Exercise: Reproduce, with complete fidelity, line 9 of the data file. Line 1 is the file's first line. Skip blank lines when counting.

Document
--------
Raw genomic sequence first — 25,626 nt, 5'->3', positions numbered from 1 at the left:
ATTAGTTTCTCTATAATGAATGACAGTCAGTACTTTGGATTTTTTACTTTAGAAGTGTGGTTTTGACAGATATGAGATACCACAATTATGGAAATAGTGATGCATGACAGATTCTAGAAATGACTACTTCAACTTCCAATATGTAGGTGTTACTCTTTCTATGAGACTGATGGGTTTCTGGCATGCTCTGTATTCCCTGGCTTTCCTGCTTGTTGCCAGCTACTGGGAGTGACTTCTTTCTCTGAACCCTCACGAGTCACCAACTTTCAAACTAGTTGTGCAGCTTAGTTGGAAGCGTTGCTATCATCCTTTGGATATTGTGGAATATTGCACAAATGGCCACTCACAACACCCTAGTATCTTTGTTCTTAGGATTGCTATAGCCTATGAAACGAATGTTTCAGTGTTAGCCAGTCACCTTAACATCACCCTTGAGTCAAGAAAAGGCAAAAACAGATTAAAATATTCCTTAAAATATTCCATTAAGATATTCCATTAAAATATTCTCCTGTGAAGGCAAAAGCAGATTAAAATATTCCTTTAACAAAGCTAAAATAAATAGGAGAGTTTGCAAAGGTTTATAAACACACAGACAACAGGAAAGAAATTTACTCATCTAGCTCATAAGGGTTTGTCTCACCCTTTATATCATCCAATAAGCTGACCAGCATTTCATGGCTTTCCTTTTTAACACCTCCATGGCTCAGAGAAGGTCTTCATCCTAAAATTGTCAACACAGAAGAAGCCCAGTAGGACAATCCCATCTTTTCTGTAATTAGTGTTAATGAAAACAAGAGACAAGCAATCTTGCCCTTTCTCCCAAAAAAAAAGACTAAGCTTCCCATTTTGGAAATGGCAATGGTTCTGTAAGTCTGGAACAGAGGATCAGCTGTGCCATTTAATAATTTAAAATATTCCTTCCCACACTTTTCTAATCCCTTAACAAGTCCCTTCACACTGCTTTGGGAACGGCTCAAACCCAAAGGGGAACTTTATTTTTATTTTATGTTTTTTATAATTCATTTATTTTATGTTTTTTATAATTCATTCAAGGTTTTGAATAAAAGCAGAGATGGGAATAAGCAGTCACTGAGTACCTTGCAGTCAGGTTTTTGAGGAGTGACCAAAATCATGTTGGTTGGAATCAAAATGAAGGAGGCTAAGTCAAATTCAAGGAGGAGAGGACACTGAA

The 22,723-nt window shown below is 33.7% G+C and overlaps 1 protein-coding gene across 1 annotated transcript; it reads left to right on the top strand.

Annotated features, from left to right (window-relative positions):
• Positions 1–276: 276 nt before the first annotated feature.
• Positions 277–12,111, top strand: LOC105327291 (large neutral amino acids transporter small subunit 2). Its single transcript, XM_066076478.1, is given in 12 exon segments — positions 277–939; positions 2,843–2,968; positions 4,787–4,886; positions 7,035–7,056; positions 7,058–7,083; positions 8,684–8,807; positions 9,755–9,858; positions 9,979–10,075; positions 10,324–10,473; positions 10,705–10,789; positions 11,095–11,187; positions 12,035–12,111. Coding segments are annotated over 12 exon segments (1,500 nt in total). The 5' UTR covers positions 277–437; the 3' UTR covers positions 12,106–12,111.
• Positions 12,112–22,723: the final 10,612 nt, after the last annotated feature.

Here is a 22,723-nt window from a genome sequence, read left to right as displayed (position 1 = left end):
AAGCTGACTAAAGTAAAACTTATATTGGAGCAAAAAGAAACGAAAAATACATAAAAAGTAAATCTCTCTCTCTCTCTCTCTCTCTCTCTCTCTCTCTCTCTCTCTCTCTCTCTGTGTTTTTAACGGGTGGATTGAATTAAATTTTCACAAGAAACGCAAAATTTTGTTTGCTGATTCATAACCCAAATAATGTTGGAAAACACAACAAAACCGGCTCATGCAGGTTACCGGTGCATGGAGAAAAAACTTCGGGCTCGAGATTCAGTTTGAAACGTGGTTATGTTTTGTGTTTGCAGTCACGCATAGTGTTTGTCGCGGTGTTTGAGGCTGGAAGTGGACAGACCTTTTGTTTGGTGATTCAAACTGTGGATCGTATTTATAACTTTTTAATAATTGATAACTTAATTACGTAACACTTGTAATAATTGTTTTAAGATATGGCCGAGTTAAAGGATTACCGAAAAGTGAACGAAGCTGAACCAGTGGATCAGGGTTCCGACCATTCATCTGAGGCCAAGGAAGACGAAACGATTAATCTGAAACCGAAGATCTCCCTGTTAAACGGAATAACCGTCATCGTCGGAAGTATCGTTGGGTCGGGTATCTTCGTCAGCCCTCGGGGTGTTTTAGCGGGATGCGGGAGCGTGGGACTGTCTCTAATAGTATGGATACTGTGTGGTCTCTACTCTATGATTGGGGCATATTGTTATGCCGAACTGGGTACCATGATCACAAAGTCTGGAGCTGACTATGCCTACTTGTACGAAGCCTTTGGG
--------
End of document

AAGCTGACTAAAGTAAAACTTATATTGGAGCAAAAAGAAACGAAAAATACATAAAAAGTAAATCTCTCTCTCTCTCTCTCTCTCTCTCTCTCTCTCTCTCTCTCTCTCTCTCTGTGTTTTTAACGGGTGGATTGAATTAAATTTTCACAAGAAACGCAAAATTTTGTTTGCTGATTCATAACCCAAATAATGTTGGAAAACACAACAAAACCGGCTCATGCAGGTTACCGGTGCATGGAGAAAAAACTTCGGGCTCGAGATTCAGTTTGAAACGTGGTTATGTTTTGTGTTTGCAGTCACGCATAGTGTTTGTCGCGGTGTTTGAGGCTGGAAGTGGACAGACCTTTTGTTTGGTGATTCAAACTGTGGATCGTATTTATAACTTTTTAATAATTGATAACTTAATTACGTAACACTTGTAATAATTGTTTTAAGATATGGCCGAGTTAAAGGATTACCGAAAAGTGAACGAAGCTGAACCAGTGGATCAGGGTTCCGACCATTCATCTGAGGCCAAGGAAGACGAAACGATTAATCTGAAACCGAAGATCTCCCTGTTAAACGGAATAACCGTCATCGTCGGAAGTATCGTTGGGTCGGGTATCTTCGTCAGCCCTCGGGGTGTTTTAGCGGGATGCGGGAGCGTGGGACTGTCTCTAATAGTATGGATACTGTGTGGTCTCTACTCTATGATTGGGGCATATTGTTATGCCGAACTGGGTACCATGATCACAAAGTCTGGAGCTGACTATGCCTACTTGTACGAAGCCTTTGGG